Many of us here in Canada have likely experienced an onslaught of “consent request” emails in the last few months. “In order to respect the new Canadian anti-spam legislation,” they say, “we ask you to confirm your consent.” The Canadian anti-spam legislation (CASL) comes into effect July 1st, 2014. So what exactly does this legislation entail, and what does “consent” mean in this context?
In an attempt to clear up some of the confusion, the ADR Institute offered a free webinar this week on the soon-to-be-implemented CASL. Led by corporate lawyer Ralph Kroman (WeirFoulds LLP), the webinar was a thoroughly insightful and understandable overview, taking specific care to address to concerns of ADR professionals.
The bad news? Mr. Kroman says that Canada’s new legislation is possibly the most draconian anti-spam legislation in the world. As opposed to American law, which only mandates that commercial emails have an “unsubscribe” mechanism, Canadian law will now require that individuals and organizations have the consent of all recipients of their commercial emails. The penalties for offenders are steep: the maximum penalty is $1 million per violation by an individual or $10 million per violation by an organization.
As a family mediator or other ADR professional, you may think that none of your emails would qualify as something that can be marked as “spam.” But under the new legislation, it’s not your intention as a sender that matters: it’s how the person whose inbox your email lands in receives it. What exactly constitutes a commercial electronic message (CEM)? Well, the definition is pretty broad: if your email can reasonably be determined to encourage the recipient to participate in any commercial activity, it can be spam. For instance, emails doing any of the following could be considered spam if sent without consent:
- Offering mediation services
- Announcing upcoming ADR training or courses
- Promoting yourself as an ADR professional
The good news? There are ways to protect yourself and your business, and to adopt stronger email list management practices in the meantime. Before July 1st, sending a blanket consent request (yes, those emails we’ve all been inundated with) to obtain records of express consent is definitely a good idea, especially for those with large mailing lists. There requests must include the following information in order to comply with the legislation:
- The option to give consent, and a clear statement that the recipient can later withdraw consent by unsubscribing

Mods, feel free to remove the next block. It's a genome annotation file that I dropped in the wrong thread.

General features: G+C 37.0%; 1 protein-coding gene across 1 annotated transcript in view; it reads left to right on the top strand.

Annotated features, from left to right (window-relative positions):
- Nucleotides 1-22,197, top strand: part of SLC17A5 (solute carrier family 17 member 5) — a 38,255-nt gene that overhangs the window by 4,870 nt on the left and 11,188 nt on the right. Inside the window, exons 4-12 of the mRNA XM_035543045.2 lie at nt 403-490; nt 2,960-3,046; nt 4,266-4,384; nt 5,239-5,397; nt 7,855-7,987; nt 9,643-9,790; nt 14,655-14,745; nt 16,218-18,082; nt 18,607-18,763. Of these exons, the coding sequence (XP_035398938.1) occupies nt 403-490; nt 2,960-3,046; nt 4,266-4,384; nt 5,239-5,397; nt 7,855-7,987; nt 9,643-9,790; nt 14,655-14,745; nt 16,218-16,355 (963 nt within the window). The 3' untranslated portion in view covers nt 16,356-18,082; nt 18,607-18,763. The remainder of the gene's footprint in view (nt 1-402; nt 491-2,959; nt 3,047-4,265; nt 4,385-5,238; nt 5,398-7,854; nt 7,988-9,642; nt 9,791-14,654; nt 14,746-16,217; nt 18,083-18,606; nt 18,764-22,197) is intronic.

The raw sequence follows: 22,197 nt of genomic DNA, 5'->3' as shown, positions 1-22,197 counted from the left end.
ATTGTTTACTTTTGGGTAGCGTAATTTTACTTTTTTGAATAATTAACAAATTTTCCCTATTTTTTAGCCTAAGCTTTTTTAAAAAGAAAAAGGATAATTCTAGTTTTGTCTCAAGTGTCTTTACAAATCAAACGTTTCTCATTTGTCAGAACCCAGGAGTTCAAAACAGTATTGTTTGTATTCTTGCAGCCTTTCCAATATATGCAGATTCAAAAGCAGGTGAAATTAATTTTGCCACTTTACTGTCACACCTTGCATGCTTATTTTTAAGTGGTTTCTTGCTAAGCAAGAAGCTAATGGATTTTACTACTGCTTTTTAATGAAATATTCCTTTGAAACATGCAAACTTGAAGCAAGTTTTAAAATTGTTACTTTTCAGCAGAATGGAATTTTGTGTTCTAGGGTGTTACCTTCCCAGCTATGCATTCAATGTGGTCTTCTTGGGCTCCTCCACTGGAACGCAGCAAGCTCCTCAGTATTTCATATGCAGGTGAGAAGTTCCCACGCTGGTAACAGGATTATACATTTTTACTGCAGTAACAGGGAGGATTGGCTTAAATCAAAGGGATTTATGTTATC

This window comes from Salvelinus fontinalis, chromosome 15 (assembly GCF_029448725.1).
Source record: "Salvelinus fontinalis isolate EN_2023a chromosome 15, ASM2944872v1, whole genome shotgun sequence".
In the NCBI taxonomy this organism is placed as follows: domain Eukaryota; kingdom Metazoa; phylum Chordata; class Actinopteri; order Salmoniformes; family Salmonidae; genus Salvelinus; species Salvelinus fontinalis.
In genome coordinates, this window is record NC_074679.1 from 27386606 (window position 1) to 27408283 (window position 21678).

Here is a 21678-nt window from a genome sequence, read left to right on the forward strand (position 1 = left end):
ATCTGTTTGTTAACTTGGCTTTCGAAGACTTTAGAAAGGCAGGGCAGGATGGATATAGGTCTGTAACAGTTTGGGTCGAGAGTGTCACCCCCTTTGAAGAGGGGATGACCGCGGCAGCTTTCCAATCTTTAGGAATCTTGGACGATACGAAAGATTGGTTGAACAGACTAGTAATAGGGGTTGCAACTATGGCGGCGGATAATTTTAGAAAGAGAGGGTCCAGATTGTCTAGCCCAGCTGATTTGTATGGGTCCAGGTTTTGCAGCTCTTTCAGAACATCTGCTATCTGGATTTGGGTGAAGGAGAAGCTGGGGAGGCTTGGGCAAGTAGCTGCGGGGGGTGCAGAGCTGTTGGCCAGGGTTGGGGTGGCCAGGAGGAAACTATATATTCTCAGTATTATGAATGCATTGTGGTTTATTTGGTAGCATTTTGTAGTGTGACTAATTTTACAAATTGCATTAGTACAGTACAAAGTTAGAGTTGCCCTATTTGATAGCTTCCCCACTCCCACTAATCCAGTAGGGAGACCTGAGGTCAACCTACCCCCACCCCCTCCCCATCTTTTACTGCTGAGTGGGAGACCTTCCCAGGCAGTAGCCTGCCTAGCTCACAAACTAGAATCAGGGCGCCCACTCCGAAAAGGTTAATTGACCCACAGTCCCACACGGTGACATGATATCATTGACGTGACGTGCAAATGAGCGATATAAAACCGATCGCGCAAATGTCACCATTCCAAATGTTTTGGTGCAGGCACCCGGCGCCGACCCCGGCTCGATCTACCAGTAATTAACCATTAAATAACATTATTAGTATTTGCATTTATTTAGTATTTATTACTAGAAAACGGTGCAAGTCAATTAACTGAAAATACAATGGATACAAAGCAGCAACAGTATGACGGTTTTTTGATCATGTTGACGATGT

- The purpose of obtaining consent (what types of emails they will receive if they consent)
- For whom you are requesting consent (your organization’s name)
- Your mailing address
After July 1st, any new additions to your mailing list should be given this information – and there must be a record of it. (Oral consent is only good if there is a recording!) For instance, email list sign-up sheets at conference booths should likely now have all of the above information clearly stated.
There can be some exemptions to the need for express consent. You can also choose to rely on implied consent based on past dealings for some of your subscribers, but this can prove a bit trickier. Consent can be implied due to business dealings when:
- The recipient has made a purchase from you or been in a contract with you in the past 2 years: For instance, a mediation client or training participant who paid you or was in contract with you in the past 2 years may have implied their consent to received CEMs from you. But, a system likely needs to be in place to check your dates – it has to have been within 2 years of the date you send each CEM.
- The recipient has made an inquiry or application in respect to business matters in last 6 months: For instance, someone who emails you to inquire about your ADR services may have implied their consent to receive CEMs from you for 6 months – but again, you need to keep track of the dates!
- Business card exchange: If the recipient of a CEM has given you their business card AND the email content is relevant to their business, then consent can be implied. (But you need to have the business card for proof!)
This is not an exhaustive list of the exemptions under the act, but these are likely the most relevant to ADR professionals. Remember, that when relying on the implied consent of your subscribers, the onus will be on you as the CEM sender to prove it if there’s a complaint– so you may want to make sure your records are in order. And, there still needs to be the option for recipients who have implied consent to withdraw that consent by unsubscribing.
All this being said, it is unlikely that a sole practitioner or small ADR firm is going to be targeted, and especially with the maximum penalties. It’s probably safe to assume that the main purpose of the new legislation is to target senders of true “junk” mail – when the content of emails is not only irrelevant to your business and unsolicited, but has no unsubscribe option. Nonetheless, the safest course of action is likely to adopt practices that conform to the new laws. The bonus is, you know your email list is chock-full of subscribers who say they want to be there.